E-commerce injects vitality into rural development in China
Yiwu in eastern China's Zhejiang Province has not only won world fame as an international distribution hub for small commodities, but has also brought business opportunities to local farmers through development of e-commerce.
Yiwu's Qingyan Village, which is praised as China's No. 1 "e-commerce village", is home to over 1,000 permanent residents and nearly 2,000 online shops. It recorded more than 800 million yuan (121.2 million U.S. dollars) in online sales in 2009.
The online shops, which are engaged in selling such daily-used merchandise as scarves, toys and lamps, have also attracted some 20 express delivery companies and more than 7,000 workers and business people from other parts of the country.
"Starting up a business on the Internet has helped change livelihoods and lifestyles of local farmers. They have gotten used to computer keyboard and mouse," Liu Wengao, deputy head of the e-commerce association of Jiangdong community in Yiwu, told Xinhua.
In order to ensure that small online businesses can find sources for commodities inside the village, a special supermarket tailored to the online shops was established at Qingyan***. Online business people are able to shop for thousands of real items at the market, instead of going outside the village. They may log in descriptions and pictures of the commodities they are going to sell onto the Internet and go to the supermarket to pick up the products after having received clients' orders.
Business people from other areas of Zhejiang, and even from Chongqing Municipality in southwest China, Anhui in the eastern part of the country and Liaoning in the northeast, have flocked to Qingyan***. Any of them may rent a house in the village and start an online business with a computer. All parts of the business process, from online shop registration to goods purchases and delivery, can be done inside the village.
Two years ago, Zhang Haiyang from Anhui moved to Qingyan*** to run an online shop selling daily necessities. He told Xinhua that the village boasted the nation's lowest cost for express services and professional homepage designers for online startups.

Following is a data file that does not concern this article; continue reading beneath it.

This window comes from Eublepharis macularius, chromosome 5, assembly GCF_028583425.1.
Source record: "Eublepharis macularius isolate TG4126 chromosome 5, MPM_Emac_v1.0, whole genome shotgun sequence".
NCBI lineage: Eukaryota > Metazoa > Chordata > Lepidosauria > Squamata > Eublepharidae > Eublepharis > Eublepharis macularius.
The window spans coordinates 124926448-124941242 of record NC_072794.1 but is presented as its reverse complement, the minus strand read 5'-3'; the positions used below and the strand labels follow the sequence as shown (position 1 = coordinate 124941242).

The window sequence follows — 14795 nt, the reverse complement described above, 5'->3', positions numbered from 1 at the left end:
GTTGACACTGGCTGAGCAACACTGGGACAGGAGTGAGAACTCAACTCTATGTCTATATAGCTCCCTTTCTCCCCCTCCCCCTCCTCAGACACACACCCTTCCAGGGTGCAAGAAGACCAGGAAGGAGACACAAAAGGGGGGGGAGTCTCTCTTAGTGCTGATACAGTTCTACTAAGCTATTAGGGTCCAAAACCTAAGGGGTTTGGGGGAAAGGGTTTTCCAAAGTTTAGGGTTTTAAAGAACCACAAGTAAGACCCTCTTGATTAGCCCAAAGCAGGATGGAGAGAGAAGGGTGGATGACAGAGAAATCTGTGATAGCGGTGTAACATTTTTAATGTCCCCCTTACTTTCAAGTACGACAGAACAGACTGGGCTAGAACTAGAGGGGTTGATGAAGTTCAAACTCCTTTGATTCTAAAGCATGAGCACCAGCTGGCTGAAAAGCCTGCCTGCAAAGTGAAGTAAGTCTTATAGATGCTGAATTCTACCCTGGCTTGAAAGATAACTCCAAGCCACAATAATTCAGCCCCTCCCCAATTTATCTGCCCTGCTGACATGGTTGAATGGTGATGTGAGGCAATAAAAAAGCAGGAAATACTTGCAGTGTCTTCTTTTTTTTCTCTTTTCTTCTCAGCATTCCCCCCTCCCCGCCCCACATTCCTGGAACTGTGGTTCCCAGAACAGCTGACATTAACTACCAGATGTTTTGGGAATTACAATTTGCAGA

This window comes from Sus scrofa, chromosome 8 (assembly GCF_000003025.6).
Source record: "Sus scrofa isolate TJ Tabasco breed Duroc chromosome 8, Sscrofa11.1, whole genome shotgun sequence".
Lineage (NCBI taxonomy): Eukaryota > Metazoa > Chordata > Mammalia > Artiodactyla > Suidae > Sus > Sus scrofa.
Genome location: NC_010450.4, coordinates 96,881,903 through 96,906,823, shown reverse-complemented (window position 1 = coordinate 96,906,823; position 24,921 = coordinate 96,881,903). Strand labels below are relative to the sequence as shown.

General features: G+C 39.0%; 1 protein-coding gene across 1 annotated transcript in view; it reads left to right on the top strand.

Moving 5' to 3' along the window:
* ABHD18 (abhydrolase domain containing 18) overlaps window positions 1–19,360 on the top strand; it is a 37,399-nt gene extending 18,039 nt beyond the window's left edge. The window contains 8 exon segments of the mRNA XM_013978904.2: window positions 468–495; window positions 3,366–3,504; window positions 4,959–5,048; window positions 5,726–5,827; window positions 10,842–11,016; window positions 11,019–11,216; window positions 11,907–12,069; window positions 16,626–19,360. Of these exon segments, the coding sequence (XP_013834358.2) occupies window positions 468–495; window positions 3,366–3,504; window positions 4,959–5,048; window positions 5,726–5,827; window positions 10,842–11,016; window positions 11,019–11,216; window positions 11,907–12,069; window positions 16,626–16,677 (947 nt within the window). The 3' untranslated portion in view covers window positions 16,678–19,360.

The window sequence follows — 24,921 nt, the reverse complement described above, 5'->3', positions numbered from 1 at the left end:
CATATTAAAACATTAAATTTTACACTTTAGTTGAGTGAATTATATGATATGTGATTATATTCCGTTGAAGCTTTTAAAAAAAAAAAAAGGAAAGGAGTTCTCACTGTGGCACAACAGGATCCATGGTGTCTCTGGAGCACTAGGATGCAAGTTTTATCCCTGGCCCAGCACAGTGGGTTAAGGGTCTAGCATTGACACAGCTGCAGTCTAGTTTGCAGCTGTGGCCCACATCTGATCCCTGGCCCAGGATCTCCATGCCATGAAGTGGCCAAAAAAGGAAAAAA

Qingyan*** is a showcase of e-commerce development in China's rural areas. Official statistics show that in 2009 rural Internet users numbered more than 100 million throughout the country, an increase of 26.25 percent year on year. Between 2007 and 2009, the annual growth rate for rural Internet users averaged 71.6 percent, much higher than the 34.6 percent rate for urban Internet users.
Apart from population growth, rural online shop operators have expanded their business scope from farm produce to industrial products, which they committed local workshops to process.
In the northern county of Qinghe, China's largest cashmere spinning base, local villagers began to launch online shops to sell cashmere yarn beginning at the end of 2007. At Donggaozhuang village of Qinghe, there are 400 households running 400 registered online brands, with over 20 online shops each reporting at least 1 million yuan in annual sales income.
In Suining, an impoverished county of Xuzhou City, eastern China's Jiangsu Province, several young villagers from Shaji town succeeded in selling simple furniture in online shops in 2006. More local residents have since followed suit and expanded businesses to include sale of computers and small hardware pieces, as well as repairing PCs.
There are now 600 online business people running approximately 1,000 online shops in Shaji town. Among them are college graduates and owners of groceries and small supermarkets. Their suppliers include over 180 furniture producers, ranging from traditional household workshops to modern factories.
In 2010, online shops in Shaji recorded 300 million yuan in sales income.
Wang Weike, Party chief at Dongfeng village of Shaji, told Xinhua that between 1,000 and 2,000 out of the 4,000 local residents used to migrate elsewhere to find jobs. However, 90 percent of the migrants have returned home to run online shops. They employ people from nearby county seats and even from the provincial capital of Nanjing. "We farmers have begun to make city dwellers work for us," Wang commented.
According to Wang Xiangdong, head of the information technology research center under the Chinese Academy of Social Sciences, farmers used to be vulnerable to markets, as information was controlled by big companies. Now farmers have received direct access to information through e-commerce based on the Internet.
Other experts suggest that local governments should take measures to encourage sustainable development of e-commerce in rural areas and build more infrastructure to support the businesses.
Further, it is necessary to provide training courses on e-commerce for farmers, and efforts should be made to improve farmers' awareness of intellectual property rights in the e-commerce environment.